Presidential candidate Elizabeth Warren drew over 6,500 enthusiastic supporters to Laney College in Oakland last Friday evening, her largest campaign event in the country so far.
The line stretched for blocks, and many waited for as long as two hours to get into the Laney soccer field where the event was held. Her speech was originally scheduled for the college gymnasium but had to be moved Friday morning to make room for the larger crowd.
Greeted by repeated cheers, Warren addressed some of the key issues of her campaign: governmental corruption, ending gun violence and raising the wages of working people.
“Here’s the deal,” said the Massachusetts senator. “When you’ve got a government that works great for those with money, works great for those who can hire an army of lobbyists and lawyers, works great for those at the top, but isn’t working for the rest of the people, that is corruption pure and simple, and we need to call it out.”
“I don’t want a government that works for multi-national corporations,” Warren said, “I want one that works for our families.”
She was unequivocal about taking action to halt runaway gun violence in the country.
“It’s not just the mass shootings,” she said. “It’s the ones that never make the headlines. It’s the kids who are shot at the playground, on the sidewalk, in their own homes. Gun violence touches families every day.
“On the question of gun violence, I will be fearless. We will be side by side, and we will protect our children,” she said.
Warren spoke about her background growing up in Oklahoma. Her mother held a minimum wage job, struggling to save the family home after her father had a heart attack.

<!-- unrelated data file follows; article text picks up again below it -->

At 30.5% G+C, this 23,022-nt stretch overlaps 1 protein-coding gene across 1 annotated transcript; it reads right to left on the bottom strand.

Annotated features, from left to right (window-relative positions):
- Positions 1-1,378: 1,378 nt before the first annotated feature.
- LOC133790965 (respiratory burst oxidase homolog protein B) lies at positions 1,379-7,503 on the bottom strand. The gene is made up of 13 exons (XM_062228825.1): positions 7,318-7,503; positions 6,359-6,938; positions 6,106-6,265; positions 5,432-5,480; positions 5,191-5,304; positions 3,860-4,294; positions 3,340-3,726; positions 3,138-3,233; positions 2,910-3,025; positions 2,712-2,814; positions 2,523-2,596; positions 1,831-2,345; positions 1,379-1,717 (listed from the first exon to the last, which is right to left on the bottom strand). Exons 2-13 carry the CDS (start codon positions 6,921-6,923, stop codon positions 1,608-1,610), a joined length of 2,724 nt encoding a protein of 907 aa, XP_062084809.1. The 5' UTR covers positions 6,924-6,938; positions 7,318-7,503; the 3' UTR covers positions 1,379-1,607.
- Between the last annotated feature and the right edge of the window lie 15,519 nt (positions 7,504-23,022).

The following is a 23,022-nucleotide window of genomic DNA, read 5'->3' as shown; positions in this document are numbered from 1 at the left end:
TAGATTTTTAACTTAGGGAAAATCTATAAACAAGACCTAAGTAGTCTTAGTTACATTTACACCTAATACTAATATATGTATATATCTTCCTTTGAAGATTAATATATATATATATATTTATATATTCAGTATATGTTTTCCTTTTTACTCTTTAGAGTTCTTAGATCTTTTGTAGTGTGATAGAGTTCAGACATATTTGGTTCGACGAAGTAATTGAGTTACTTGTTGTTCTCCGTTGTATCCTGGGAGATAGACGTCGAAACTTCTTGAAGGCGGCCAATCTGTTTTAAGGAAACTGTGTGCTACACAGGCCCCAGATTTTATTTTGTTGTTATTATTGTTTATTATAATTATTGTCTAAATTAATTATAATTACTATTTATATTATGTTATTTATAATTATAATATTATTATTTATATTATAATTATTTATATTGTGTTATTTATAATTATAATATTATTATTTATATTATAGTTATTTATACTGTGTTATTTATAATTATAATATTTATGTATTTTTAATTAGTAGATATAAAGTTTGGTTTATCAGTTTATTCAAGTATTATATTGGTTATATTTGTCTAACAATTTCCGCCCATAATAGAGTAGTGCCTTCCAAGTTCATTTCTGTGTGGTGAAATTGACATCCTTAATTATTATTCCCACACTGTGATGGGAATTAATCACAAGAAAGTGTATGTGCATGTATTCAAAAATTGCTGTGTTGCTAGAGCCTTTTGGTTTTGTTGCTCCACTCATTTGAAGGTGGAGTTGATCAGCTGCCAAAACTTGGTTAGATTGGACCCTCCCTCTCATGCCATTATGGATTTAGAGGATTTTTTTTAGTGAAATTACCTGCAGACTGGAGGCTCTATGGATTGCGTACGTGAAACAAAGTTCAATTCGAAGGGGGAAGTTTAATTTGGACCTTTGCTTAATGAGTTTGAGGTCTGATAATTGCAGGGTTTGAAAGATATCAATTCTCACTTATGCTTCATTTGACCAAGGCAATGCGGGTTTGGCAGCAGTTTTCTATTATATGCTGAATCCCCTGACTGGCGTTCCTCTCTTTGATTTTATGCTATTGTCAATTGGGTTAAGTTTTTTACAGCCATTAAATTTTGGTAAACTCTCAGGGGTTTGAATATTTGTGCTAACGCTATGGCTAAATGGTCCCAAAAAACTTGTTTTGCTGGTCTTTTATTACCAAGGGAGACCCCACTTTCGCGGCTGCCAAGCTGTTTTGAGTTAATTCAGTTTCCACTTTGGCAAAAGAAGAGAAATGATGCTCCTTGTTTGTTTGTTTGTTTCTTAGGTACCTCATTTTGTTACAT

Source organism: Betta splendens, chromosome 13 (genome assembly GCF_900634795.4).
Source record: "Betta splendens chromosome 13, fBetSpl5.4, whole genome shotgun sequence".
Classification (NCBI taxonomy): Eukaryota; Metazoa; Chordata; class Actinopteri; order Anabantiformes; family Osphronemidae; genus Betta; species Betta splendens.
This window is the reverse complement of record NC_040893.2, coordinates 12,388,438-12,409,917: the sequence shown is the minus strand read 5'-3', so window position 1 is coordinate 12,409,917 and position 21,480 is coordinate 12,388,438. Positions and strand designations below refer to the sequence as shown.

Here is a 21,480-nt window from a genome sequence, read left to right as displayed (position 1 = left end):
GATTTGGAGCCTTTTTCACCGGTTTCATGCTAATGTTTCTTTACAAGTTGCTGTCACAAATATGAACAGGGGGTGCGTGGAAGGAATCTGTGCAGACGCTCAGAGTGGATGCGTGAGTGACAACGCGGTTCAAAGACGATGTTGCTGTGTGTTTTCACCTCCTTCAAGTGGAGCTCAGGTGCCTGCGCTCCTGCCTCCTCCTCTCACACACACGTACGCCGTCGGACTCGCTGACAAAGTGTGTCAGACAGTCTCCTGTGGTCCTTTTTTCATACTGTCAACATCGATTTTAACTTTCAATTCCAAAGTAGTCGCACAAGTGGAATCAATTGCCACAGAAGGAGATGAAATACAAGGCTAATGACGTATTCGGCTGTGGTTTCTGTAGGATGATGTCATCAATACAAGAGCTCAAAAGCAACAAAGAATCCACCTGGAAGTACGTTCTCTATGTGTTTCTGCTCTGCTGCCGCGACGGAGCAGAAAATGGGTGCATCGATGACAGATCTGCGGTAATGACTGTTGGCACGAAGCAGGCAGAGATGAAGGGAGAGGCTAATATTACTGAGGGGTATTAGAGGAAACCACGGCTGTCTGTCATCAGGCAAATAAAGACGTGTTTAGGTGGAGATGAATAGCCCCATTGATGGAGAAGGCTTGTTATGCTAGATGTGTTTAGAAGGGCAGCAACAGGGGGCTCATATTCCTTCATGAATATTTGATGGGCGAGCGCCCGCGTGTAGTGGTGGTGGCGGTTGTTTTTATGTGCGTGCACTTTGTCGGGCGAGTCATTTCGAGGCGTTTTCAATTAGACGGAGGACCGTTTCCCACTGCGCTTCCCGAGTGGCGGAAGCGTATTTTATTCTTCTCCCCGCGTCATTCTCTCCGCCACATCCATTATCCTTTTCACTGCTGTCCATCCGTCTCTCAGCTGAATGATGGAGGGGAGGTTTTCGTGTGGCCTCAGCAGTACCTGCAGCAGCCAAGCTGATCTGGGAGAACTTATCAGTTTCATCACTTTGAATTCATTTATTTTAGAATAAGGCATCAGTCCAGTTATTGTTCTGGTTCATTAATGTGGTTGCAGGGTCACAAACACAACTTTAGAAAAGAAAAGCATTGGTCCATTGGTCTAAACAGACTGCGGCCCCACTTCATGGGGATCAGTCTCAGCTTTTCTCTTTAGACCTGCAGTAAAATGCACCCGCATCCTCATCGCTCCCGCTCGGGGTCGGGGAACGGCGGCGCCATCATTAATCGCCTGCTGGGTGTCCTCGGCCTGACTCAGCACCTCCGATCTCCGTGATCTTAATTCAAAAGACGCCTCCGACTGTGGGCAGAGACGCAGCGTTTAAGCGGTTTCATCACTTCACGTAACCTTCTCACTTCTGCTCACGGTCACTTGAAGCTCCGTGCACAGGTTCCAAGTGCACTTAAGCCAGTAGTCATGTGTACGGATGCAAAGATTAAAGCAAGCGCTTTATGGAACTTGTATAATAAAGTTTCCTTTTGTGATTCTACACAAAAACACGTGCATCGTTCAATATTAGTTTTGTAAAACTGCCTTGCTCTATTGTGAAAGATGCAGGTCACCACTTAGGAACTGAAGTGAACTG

“Today, a minimum-wage job will not keep a momma and a baby out of poverty, and that is why I am in this fight,” said Warren. “That difference is not an accident…That difference is about who government works for.”
She also addressed other key issues, including protecting Medicaid from Republican attacks, relieving student loan debt, immigration, universal healthcare and education.
Warren was in the Bay Area for last weekend’s state Democratic convention in San Francisco, where she and many of the other Democratic presidential candidates spoke to party activists ahead of California’s March 3 primary.
Moved ahead for the 2020 election, mail-in voting in California will begin February 3, the same day as the Iowa caucuses that officially kick off the nomination race.
California will send 495 delegates to the Democratic National Convention.
With proportional allocation, candidates who win 15 percent of the vote in a congressional district will have delegates at the convention.